What's in it:
- Top left: Color combinations for normal/breakable/water
- Left: Fake walls, line walls
- Slightly to the right of the middle: the 16-color section. These are all items for which ZZT has a default color, so you need 15+ colors to get a complete selection of foregrounds. Pretty obvious by sight what is what: the only ambiguous row are those ricochets.
- Top right: The haphazardly-packed miscellaneous section. Dummies, forests, doors, text chars for art, pushables. I started to include some forest blends as well but didn't fill in all the empty space.
- Bottom left: Compact ASCII chart of my own devising; the reason for this toolkit (more on this later)
- Bottom right: The 9-color section. These items do not have default colors, so a toolkit only has to provide 9+ colors to get a complete selection of foregrounds. This is where the solid and invisible walls are. Objects and passages are composable, meaning you can choose the background color by placing them on top of a fake wall.
This started with me pondering ASCII charts. The typical slim configuration takes up two boards: one for STK colors and one for an ASCII chart. Everyone pretty much settled on the same chart layout, which is decently compact but still takes up most of a board. I had a realization: most of the space is taken up by labels, not the chars themselves. So I began playing with ways to abbreviate the labels, and got something compact enough that I could fit both the chart and a decent amount of STK stuff on the same board. Then I started trying to figure out space-efficient ways to pack STK stuff, resulting in the prototype you see above.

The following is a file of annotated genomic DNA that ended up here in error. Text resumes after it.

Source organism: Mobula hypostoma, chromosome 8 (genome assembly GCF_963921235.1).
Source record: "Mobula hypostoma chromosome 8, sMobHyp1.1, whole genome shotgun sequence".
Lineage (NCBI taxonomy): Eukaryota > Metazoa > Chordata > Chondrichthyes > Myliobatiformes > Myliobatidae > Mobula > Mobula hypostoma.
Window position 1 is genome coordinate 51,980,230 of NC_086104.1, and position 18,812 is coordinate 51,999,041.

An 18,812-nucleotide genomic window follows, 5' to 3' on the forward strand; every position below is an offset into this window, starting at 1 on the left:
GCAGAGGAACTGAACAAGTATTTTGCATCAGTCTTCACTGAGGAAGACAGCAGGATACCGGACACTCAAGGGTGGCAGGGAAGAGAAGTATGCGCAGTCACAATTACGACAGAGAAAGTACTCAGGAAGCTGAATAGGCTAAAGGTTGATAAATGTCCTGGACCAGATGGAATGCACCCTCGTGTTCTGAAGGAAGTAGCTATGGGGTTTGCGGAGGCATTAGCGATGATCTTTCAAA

Prior art: Dr. Dos's Colors R' Us is the only other toolkit I know of that combines STK and a chart on a single board, though he used a different approach: put most of the chart within a scroll. My only complaints are increased lookup time (having to page through the scroll to get to the char you want) and the fear of the internal editor's stat-deletion bug taking out the scroll. That last one is probably only an issue if you save while on the toolkit board -- a thing I used to do because I had a superstition that saving on the toolkit board would prevent stats on the other boards from being deleted. I do want to pay tribute to Colors R' Us, though, because (1) it did everything-on-one-board first, and (2) I actually think that using a scroll for the ASCII chart is really clever, and I'm surprised other toolkits didn't do this.
I want to make further improvements before I declare this to be more than a prototype:
- Better organization: My packing algorithm was greedy, resulting in stuff like solid walls being separate from the other walls, and those sliders-on-light-gray being crammed into a corner. The toolkit should be a pleasure to look at, even if it means removing a thing or two.
- Labeling: It's not 100% clear where everything is, or what everything is. Forests, for example. There's a row that looks like unused space, but it actually has black-on-black solids, objects, passages, etc.
- Improved selection of stuff: I left out stuff that I would actually use in a game (such as blink wall rays with black backgrounds) and included stuff that I could live without (duplicators? conveyors?).
- Thing that I cannot explain, except by way of strange nostalgia: Blends. I always mixed my own, but I love looking at all the blends people came up (and undoubtedly stole from each other) over the years. Also, I never used blinking stuff in my games, but I'm tempted to add some blinking blends.